Rockstar snubs PC with baffling Red Dead Redemption 1 port that's only coming to Switch and PS4

John Martson points a shotgun at the screen in keyart for Red Dead Redemption.
(Image credit: Rockstar)

In a move that stunned onlookers (me) and assembled experts (also me) are describing as "mystifying," Rockstar has finally come out and announced its freeing Red Dead Redemption 1 from its PS3 and Xbox 360 prison, by, uh, porting it to the Nintendo Switch and the… PS4? Apparently so!

Announced today, the new "conversion" of the original RDR is set to leave its outdated platforms behind in favour of other, different outdated platforms on August 17, marking the anticlimax of a story which got properly started in June this year, when the Korean game rating agency let slip that it had taken a look at a game called "Red Dead Redemption". It's not coming to PC at all, which is as confusing as it is kind of funny, in that way despair is funny.

Plenty of people—myself included, I admit—hoped the Korean leak presaged a new edition of the Rockstar classic on PC and modern consoles for the first time ever. Alas, it's not to be, no matter how much Rockstar tries to sell it as coming "to modern PlayStation systems" in its announcement. Backwards compatibility for PS4 games on the PS5 doesn't count, Rockstar!

The conversion isn't being done by Rockstar. Instead, it's being carried out by Double Eleven, a British studio that was founded by former Rockstar devs in 2009. You might know it as the developer that currently oversees production of Prison Architect after Introversion moved on to other things.

Given what an acrid house fire the GTA Trilogy Definitive Edition turned out to be, perhaps I shouldn't be surprised by Rockstar doing something inexplicable and unexpected when it comes to its back catalogue, but I really am perplexed by this one. Sure, it makes sense to put the game on Switch—its underpowered and old but still wildly popular and remains the newest console in Nintendo's arsenal—but I can't quite figure out why you'd go through the effort of putting the game on the PS4 and not the PC or more modern consoles for the life of me.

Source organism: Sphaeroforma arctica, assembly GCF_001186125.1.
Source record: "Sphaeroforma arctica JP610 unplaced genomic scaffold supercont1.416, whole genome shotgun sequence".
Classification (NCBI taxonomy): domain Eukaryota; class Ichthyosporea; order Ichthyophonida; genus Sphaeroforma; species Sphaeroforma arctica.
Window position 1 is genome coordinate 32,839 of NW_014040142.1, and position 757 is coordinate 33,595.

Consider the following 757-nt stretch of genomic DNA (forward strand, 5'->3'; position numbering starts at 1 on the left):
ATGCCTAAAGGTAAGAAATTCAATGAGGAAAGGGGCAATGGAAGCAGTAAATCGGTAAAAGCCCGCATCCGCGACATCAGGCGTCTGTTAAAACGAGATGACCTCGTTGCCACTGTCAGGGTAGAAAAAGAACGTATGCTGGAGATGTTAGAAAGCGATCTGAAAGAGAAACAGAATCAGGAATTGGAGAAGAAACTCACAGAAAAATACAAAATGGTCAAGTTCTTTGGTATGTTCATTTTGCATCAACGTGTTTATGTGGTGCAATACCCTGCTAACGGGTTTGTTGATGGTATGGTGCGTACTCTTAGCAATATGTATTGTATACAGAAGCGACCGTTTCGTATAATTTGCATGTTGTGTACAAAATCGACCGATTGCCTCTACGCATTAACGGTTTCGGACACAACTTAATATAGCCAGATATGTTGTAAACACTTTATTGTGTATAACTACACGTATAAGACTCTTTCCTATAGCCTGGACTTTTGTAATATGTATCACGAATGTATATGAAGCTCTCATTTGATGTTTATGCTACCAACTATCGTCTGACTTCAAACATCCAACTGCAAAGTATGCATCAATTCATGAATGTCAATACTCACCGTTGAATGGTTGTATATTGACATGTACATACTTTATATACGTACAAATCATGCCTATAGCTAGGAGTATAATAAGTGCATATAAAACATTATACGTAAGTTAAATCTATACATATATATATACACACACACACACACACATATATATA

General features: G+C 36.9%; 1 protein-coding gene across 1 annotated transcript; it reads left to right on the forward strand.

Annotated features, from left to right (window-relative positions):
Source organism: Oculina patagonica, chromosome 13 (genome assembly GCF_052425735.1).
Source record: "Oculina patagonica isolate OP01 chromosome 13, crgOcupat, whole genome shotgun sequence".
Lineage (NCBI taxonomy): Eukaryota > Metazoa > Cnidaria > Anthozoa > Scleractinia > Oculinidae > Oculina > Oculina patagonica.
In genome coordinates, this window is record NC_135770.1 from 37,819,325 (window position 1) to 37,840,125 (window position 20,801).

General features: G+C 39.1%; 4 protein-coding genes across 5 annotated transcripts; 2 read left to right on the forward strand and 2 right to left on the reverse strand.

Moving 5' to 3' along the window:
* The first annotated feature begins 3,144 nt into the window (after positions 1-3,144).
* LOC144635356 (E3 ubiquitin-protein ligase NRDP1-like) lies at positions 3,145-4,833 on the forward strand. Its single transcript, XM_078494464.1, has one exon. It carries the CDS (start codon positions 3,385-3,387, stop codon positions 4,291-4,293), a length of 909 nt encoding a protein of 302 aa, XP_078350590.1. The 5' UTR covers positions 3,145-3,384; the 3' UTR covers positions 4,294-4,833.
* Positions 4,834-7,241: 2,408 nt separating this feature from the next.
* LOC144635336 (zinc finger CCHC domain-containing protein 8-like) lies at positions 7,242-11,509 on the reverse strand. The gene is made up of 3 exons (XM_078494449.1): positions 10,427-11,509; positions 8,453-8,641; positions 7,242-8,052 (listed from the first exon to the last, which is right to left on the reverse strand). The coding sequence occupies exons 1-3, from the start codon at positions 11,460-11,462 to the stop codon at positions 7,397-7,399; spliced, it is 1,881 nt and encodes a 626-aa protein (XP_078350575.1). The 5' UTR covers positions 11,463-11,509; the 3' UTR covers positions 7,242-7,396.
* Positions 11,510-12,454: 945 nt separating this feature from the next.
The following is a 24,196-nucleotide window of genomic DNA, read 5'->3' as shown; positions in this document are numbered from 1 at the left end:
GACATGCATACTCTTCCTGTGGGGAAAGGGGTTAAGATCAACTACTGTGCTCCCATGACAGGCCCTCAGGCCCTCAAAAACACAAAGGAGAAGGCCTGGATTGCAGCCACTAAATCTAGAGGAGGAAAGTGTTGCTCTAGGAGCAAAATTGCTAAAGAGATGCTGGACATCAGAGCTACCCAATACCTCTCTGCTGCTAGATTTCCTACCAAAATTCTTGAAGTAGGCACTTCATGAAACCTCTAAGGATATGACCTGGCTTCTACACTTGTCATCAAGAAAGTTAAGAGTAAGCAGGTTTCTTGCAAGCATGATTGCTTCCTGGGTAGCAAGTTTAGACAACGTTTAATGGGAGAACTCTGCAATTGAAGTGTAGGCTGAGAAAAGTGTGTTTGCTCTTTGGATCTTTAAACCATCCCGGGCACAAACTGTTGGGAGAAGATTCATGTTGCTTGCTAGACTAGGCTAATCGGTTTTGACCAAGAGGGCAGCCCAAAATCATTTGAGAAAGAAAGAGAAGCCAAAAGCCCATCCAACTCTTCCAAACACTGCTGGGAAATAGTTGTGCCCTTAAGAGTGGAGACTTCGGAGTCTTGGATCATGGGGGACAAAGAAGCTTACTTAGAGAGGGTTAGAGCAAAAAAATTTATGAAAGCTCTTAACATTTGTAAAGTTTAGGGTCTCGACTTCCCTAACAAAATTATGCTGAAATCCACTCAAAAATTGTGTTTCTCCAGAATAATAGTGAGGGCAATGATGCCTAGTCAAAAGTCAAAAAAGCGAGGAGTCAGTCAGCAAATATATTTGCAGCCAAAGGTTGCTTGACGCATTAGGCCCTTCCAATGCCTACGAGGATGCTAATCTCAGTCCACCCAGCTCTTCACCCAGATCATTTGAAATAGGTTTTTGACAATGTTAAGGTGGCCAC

There's probably (probably) a good game design reason for it that I'm too unlettered to understand. Perhaps the time and resources required to shift RDR 1 onto PS4 is meaningfully less than would be required to put it on PS5 and PC, for instance.

I've reached out to Rockstar to ask about its reasoning behind not porting RDR 1 to PC, and I'll update this piece if I hear back.

For now, I guess Red Dead 1 is slightly less inaccessible than it was before, but this is still no fit state for it to be in. I'd love if it were the case that this conversion was just to whet our whistles for something more substantial—a remaster or remake—further on down the line, but I'm not holding my breath. Rockstar seems to operate according to arcane and unknowable laws when it comes to its older games, and I don't see that changing anytime soon.

Joshua Wolens
News Writer

One of Josh's first memories is of playing Quake 2 on the family computer when he was much too young to be doing that, and he's been irreparably game-brained ever since. His writing has been featured in Vice, Fanbyte, and the Financial Times. He'll play pretty much anything, and has written far too much on everything from visual novels to Assassin's Creed. His most profound loves are for CRPGs, immersive sims, and any game whose ambition outstrips its budget. He thinks you're all far too mean about Deus Ex: Invisible War.